A neighbor of mine recently consulted a psychotherapist for help with depression. Her internist had put her on an anti-depressant and referred her to a psychotherapist. She had just come from her first session. She asked me questions that many people have when beginning therapy (or even when they've been there for a while): What's supposed to happen, she asked? We talked and she asked me a lot of questions, including some about my childhood. The therapist told me the name of her approach, what she called her "orientation," and had diplomas on her wall, but does any of that really matter?
It's not always clear to patients what to ask a potential psychotherapist and how to know if he or she is any good. It's also hard to know if it's working. Most people find it easier to assess the skill of a medical practitioner. Although by no means always reliable, the medical school and residency where your medical doctor or surgeon trained is sometimes significant. Sometimes he or she might be mentioned as one of the "100 Best Doctors" in a magazine (although such lists are rather suspect). The intelligence, interest, and care that your doctor communicates are all usually apparent right away and, most of all, his or her treatment recommendations either help you feel better or they don't. Their interventions relieve you of your symptoms, cure your illness, or the practitioner offers a good explanation as to why not. There are exceptions to all of these considerations, but, in general, there are some obvious guideposts in assessing traditional medical care.
But are the same things relevant to assessing your therapist? For example, psychiatrists (practitioners with M.D.s), clinical psychologists (Ph.D.s), clinical social workers (LCSWs), marriage and family therapists (MFTs) all offer some form of psychological therapy. In addition, there are counselors of various kinds and "life coaches" that, for all intents and purposes, talk to and help clients in ways that are often similar to traditional "psychotherapy."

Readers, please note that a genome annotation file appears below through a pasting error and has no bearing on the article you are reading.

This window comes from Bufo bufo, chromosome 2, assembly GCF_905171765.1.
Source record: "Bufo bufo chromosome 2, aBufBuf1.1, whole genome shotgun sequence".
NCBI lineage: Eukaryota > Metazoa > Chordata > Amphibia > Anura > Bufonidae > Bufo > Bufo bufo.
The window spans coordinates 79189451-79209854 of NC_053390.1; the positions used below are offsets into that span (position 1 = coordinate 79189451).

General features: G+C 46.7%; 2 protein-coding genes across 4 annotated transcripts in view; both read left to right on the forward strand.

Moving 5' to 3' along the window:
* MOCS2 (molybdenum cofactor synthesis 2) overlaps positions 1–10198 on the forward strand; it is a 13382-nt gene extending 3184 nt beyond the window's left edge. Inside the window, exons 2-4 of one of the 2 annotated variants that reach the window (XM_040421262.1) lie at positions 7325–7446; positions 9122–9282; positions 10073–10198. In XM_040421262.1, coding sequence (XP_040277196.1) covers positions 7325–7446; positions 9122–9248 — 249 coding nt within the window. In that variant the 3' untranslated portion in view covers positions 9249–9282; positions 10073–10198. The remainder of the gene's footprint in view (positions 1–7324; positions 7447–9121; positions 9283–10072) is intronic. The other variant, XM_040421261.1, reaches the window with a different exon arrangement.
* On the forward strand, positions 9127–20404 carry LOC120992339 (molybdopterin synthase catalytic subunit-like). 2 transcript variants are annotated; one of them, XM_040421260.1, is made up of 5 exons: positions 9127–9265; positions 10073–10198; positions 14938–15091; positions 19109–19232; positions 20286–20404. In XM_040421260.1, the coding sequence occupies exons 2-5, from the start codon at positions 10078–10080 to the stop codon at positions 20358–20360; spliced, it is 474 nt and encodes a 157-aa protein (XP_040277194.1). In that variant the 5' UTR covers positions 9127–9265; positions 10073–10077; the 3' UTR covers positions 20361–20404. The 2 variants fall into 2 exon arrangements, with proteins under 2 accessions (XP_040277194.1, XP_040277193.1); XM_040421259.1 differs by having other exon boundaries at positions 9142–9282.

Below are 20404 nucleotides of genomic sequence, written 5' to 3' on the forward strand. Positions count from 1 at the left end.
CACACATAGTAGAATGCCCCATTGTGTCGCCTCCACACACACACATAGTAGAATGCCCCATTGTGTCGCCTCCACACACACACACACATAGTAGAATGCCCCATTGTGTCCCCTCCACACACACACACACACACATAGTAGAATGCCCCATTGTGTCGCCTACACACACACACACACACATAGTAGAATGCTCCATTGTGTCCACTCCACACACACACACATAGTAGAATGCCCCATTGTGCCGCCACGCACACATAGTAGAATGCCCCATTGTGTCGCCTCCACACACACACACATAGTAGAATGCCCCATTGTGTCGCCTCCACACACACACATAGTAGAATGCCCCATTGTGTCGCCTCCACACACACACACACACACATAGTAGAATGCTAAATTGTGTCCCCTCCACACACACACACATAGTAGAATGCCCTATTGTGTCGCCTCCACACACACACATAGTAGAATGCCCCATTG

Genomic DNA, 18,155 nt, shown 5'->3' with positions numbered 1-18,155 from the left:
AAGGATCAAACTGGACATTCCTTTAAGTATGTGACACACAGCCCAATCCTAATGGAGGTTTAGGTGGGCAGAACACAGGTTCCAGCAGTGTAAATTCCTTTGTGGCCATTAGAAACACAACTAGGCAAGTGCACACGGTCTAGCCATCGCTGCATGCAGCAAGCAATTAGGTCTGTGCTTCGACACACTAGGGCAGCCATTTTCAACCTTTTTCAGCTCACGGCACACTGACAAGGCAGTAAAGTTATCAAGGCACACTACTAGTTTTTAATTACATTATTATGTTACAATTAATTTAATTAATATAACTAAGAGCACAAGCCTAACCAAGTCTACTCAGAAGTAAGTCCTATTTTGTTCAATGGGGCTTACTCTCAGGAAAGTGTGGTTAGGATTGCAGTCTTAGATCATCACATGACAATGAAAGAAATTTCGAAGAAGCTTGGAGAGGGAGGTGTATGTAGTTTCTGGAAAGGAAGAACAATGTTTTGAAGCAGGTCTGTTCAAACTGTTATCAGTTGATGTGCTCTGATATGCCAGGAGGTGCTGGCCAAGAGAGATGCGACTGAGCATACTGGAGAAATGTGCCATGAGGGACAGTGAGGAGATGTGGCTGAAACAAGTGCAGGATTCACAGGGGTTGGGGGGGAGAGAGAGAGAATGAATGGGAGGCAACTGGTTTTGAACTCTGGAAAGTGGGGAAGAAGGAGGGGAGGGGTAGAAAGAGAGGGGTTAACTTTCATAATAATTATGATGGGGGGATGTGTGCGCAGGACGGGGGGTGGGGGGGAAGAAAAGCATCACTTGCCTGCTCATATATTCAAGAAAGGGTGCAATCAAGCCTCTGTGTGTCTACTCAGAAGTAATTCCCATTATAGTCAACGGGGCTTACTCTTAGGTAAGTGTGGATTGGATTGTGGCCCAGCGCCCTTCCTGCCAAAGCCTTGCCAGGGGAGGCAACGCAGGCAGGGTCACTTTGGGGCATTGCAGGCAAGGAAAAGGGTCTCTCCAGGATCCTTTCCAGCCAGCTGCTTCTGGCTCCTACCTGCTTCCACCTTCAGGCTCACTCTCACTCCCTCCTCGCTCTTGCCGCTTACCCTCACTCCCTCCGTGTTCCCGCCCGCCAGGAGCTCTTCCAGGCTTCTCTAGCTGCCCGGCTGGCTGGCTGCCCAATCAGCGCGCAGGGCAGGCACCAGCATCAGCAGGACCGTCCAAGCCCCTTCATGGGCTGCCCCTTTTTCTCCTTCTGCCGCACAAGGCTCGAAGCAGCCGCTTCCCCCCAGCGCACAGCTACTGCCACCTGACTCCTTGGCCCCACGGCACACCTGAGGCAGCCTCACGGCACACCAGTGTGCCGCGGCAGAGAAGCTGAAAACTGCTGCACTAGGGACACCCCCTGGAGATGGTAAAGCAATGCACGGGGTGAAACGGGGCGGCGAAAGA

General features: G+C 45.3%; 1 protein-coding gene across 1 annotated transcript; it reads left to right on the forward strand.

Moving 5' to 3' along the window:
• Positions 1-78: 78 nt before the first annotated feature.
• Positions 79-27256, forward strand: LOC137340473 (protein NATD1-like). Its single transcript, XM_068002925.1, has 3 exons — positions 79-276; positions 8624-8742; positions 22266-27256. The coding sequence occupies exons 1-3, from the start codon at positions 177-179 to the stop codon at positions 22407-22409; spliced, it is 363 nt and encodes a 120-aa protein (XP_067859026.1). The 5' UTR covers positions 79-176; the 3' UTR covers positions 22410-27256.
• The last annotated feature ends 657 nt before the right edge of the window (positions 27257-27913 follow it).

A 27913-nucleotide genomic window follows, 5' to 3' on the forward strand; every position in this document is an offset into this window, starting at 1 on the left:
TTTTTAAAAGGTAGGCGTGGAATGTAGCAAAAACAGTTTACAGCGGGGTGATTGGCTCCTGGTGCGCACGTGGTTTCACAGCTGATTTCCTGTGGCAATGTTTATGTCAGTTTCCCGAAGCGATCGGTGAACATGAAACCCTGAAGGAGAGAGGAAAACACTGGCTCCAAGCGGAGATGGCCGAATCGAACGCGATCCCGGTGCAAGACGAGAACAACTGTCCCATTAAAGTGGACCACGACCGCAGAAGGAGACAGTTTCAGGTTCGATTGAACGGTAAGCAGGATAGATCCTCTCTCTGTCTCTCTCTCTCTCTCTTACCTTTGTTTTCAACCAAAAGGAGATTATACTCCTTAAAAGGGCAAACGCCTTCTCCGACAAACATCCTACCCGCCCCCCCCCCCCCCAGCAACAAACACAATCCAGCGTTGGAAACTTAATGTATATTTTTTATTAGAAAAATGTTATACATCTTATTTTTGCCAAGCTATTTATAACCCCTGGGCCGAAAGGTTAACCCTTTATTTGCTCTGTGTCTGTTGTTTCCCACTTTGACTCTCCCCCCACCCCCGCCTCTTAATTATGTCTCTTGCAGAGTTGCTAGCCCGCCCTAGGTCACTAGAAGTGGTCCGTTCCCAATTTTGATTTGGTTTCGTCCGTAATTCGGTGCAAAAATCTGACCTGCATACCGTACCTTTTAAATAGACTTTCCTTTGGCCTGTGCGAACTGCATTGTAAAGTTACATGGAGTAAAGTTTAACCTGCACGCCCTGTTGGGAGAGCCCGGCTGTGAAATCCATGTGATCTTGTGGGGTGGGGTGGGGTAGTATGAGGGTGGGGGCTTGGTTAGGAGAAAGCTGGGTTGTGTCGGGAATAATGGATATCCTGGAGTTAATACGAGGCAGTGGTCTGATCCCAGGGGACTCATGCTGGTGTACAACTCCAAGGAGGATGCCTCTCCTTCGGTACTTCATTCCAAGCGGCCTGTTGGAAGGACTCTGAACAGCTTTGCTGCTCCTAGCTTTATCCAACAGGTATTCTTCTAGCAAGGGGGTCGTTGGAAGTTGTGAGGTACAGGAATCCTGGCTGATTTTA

Obviously, this proliferation of degrees and training doesn't mean that there aren't important professional differences and boundaries. For example, only clinical psychologists are trained to administer and interpret many psychological tests. And almost all therapy of the sort I'm describing involves talking and not touching (although there are powerful approaches to healing that do involve work with the body, but that's outside the scope of this blog).
With the exceptions already mentioned involving medications and testing, the fact of the matter is that degrees matter very little in "vetting" the ability of a therapist. I've known MFTs who are much better therapists than those with Ph.D.s. I've known coaches who have helped heal someone's suffering every bit as thoroughly as a licensed clinical social worker. In the therapy world, each degree-based "professional" likes to sell him or herself as unique, but my experience has taught me that the letters after someone's name and the plaques on his or her wall are rarely the most important consideration in choosing a professional to help you with your psychological suffering. Finally, there seems to be a wider range of individual differences in the effectiveness of practitioners within each of these so-called specialties than there is between professions and certainly more variation that one usually sees within medical specialties.
Our field, then, is a veritable Tower of Babel of degrees, approaches, and specialties. Add to this the aforementioned chasm of individual skill and experience levels within each category, and the consumer is often left confused. To make matters worse, when that consumer doesn't feel any better either in the short or long run, there is a natural but insidious tendency for him or her to feel responsible. Such a person's original self-doubts and pessimism are reinforced. Self-blame is often the terrible price paid for failed treatments. Demoralization can result.